One of my favorite stories from this second batch is The Most Respectable Murder, a story about a murder that takes place in a locked room. Dr. Fabian tells the listener in a rather overenthused way that it is a totally new solution to a locked room – possibly hyperbole – but I liked the other aspects of the crime and appreciated the consideration of characters’ motives.

Another favorite is the story that opens the series, The Street of the Seven Daggers, in which an American businessman who is keen on debunking superstitutions learns of a street that kills anyone who walks down it after midnight and decides he will walk it himself. The villain’s identity will likely jump out at readers but I enjoyed the simplicity and the clarity of the setup as well as a few of the clues that Carr provides.

The other story I really liked was the very last one, The Sleep of Death, which feels rather like a love letter to Poe. While it is perhaps a little out of place in the series – we may question exactly how Dr. Fabian could have heard this story – I really enjoyed the atmosphere and the tone of the piece.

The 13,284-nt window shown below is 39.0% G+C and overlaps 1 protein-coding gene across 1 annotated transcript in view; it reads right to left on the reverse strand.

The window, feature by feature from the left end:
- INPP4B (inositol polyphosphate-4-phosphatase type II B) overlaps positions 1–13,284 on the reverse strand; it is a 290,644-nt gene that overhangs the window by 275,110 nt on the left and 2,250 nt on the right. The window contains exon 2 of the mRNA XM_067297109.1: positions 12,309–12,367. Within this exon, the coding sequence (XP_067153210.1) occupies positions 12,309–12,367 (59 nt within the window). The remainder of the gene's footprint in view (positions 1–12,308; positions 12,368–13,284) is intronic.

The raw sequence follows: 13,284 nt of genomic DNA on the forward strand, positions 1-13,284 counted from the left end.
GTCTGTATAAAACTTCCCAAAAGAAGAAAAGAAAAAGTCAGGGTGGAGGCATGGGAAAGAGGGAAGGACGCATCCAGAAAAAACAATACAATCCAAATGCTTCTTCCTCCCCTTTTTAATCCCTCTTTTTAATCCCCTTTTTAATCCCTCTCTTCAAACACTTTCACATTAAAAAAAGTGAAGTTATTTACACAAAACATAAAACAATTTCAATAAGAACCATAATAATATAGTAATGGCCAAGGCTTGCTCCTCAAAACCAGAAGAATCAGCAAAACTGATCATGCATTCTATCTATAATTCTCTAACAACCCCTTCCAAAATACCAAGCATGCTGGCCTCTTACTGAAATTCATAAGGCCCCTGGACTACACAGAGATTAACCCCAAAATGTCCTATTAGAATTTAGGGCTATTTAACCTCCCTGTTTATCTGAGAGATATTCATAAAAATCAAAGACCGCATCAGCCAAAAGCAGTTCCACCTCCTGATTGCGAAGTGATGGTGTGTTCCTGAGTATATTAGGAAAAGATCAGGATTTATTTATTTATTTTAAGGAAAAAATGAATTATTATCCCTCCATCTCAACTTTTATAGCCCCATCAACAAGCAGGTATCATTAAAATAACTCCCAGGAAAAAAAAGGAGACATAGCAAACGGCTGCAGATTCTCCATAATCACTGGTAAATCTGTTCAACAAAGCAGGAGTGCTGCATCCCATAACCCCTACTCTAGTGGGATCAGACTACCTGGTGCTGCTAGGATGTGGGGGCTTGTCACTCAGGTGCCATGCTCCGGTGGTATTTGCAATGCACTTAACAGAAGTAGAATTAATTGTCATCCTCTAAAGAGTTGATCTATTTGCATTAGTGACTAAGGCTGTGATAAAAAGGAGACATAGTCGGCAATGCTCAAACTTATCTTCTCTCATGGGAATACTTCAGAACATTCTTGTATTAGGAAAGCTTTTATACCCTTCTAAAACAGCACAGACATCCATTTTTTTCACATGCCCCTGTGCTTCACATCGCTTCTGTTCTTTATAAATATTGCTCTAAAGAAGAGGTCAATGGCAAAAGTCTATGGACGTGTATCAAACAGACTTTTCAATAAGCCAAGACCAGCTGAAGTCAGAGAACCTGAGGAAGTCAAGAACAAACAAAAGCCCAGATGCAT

Overall then I thought that this was a really enjoyable collection that read far more easily than I expected it to. While the script format may be daunting to some, Carr does a superb job of setting up intriguing situations and providing the reader with just enough detail to imagine a scene without getting too bogged down in detailled directions. It all makes for an engaging read that I think speaks to the writer’s imagination and versatility.

Death in the Grand Manor by Anne Morice

Book Details

Originally published in 1970
Tessa Crichton #1
Followed by Murder in Married Life

The Blurb

The narrator of this classic mystery is fashionable young actress, Tessa Crichton—obliged to turn private detective when murder strikes in the rural stronghold of Roakes Common. Leading hate-figures in the community are Mr. and Mrs. Cornford – the nouveaux riches of the local Manor House – suspected by some of malicious dog killing.